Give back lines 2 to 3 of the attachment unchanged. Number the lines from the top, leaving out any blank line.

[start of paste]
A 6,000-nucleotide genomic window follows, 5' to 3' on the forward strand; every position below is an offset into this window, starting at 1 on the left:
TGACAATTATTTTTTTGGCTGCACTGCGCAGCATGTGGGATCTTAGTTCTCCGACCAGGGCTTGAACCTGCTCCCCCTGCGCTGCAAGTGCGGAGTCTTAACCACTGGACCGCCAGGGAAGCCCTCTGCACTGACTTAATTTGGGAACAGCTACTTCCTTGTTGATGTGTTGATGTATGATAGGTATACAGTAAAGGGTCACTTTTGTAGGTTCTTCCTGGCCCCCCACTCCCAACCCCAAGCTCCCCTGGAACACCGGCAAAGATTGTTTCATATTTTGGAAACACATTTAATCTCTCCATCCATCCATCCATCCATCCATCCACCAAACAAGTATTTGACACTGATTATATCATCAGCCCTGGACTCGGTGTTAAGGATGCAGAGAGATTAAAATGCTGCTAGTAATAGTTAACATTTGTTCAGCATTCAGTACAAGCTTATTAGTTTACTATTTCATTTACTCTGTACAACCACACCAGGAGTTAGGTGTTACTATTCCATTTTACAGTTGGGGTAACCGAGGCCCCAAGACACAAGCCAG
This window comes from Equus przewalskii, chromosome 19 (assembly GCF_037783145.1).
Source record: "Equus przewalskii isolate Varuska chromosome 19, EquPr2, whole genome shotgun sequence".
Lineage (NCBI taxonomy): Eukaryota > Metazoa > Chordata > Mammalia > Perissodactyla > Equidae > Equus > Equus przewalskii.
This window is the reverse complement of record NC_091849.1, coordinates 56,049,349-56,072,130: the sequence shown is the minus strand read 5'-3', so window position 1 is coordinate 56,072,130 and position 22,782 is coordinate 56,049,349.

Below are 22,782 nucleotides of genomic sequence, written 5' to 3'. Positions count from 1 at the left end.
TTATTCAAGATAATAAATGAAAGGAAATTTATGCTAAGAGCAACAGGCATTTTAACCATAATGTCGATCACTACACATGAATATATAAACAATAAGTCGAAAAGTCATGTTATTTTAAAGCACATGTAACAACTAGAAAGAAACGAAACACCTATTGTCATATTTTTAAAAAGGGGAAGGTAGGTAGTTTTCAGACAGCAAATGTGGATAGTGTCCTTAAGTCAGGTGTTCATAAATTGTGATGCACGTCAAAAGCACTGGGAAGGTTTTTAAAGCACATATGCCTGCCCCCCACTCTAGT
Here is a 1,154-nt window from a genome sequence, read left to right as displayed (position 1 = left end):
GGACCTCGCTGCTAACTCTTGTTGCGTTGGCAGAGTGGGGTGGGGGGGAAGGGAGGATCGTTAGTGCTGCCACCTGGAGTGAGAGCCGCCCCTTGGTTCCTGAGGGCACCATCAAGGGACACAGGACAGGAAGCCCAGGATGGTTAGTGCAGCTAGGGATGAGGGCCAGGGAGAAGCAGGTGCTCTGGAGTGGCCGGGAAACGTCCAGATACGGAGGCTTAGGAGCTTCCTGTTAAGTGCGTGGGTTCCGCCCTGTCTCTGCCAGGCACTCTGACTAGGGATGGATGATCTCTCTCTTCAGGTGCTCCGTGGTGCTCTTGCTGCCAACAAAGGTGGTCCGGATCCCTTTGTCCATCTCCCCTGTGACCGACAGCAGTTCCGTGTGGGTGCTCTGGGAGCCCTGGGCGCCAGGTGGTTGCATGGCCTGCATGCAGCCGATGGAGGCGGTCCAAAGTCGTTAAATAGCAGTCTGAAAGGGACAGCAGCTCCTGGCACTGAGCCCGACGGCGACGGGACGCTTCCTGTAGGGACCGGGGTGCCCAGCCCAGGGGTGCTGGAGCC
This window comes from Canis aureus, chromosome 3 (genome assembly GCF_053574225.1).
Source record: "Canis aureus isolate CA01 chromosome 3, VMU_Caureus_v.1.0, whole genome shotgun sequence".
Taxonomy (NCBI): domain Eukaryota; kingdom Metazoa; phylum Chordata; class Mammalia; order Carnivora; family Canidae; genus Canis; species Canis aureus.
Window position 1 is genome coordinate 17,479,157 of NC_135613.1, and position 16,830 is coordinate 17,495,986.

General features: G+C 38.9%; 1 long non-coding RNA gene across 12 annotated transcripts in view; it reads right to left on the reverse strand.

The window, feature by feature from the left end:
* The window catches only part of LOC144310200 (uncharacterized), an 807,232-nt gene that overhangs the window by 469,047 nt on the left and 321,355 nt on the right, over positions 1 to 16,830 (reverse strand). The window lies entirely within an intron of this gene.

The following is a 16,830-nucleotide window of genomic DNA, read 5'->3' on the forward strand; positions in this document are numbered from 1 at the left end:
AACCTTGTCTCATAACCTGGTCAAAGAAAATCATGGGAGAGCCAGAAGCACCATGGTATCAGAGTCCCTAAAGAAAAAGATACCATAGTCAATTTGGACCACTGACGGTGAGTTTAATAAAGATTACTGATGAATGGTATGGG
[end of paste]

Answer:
TGACAATTATTTTTTTGGCTGCACTGCGCAGCATGTGGGATCTTAGTTCTCCGACCAGGGCTTGAACCTGCTCCCCCTGCGCTGCAAGTGCGGAGTCTTAACCACTGGACCGCCAGGGAAGCCCTCTGCACTGACTTAATTTGGGAACAGCTACTTCCTTGTTGATGTGTTGATGTATGATAGGTATACAGTAAAGGGTCACTTTTGTAGGTTCTTCCTGGCCCCCCACTCCCAACCCCAAGCTCCCCTGGAACACCGGCAAAGATTGTTTCATATTTTGGAAACACATTTAATCTCTCCATCCATCCATCCATCCATCCATCCACCAAACAAGTATTTGACACTGATTATATCATCAGCCCTGGACTCGGTGTTAAGGATGCAGAGAGATTAAAATGCTGCTAGTAATAGTTAACATTTGTTCAGCATTCAGTACAAGCTTATTAGTTTACTATTTCATTTACTCTGTACAACCACACCAGGAGTTAGGTGTTACTATTCCATTTTACAGTTGGGGTAACCGAGGCCCCAAGACACAAGCCAG
This window comes from Equus przewalskii, chromosome 19 (assembly GCF_037783145.1).